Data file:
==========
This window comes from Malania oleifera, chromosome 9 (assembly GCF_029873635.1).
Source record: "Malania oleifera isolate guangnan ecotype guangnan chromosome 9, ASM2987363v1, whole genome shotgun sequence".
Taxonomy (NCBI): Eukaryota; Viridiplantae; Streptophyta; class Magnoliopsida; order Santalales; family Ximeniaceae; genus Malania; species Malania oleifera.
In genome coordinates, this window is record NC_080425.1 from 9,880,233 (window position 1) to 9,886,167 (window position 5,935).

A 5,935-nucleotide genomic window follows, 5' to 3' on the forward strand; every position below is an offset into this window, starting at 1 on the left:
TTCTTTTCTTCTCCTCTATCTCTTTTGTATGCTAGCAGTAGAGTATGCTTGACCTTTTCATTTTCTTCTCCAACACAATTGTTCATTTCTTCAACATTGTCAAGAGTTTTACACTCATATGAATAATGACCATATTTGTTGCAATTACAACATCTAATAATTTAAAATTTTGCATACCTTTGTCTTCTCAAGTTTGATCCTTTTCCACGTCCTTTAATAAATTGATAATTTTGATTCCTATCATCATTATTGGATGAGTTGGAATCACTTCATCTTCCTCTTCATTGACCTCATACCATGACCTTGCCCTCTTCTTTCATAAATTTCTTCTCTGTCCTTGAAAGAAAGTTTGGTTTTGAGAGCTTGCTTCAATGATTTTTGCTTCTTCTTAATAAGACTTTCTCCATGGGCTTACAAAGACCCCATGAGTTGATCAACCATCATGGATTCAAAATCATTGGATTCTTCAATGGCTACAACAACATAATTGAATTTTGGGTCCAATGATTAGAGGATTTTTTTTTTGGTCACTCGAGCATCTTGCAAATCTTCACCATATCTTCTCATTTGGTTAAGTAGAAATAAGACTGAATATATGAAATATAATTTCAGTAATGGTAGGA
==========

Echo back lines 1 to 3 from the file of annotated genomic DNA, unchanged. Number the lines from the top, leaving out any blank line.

This window comes from Malania oleifera, chromosome 9 (assembly GCF_029873635.1).
Source record: "Malania oleifera isolate guangnan ecotype guangnan chromosome 9, ASM2987363v1, whole genome shotgun sequence".
Taxonomy (NCBI): Eukaryota; Viridiplantae; Streptophyta; class Magnoliopsida; order Santalales; family Ximeniaceae; genus Malania; species Malania oleifera.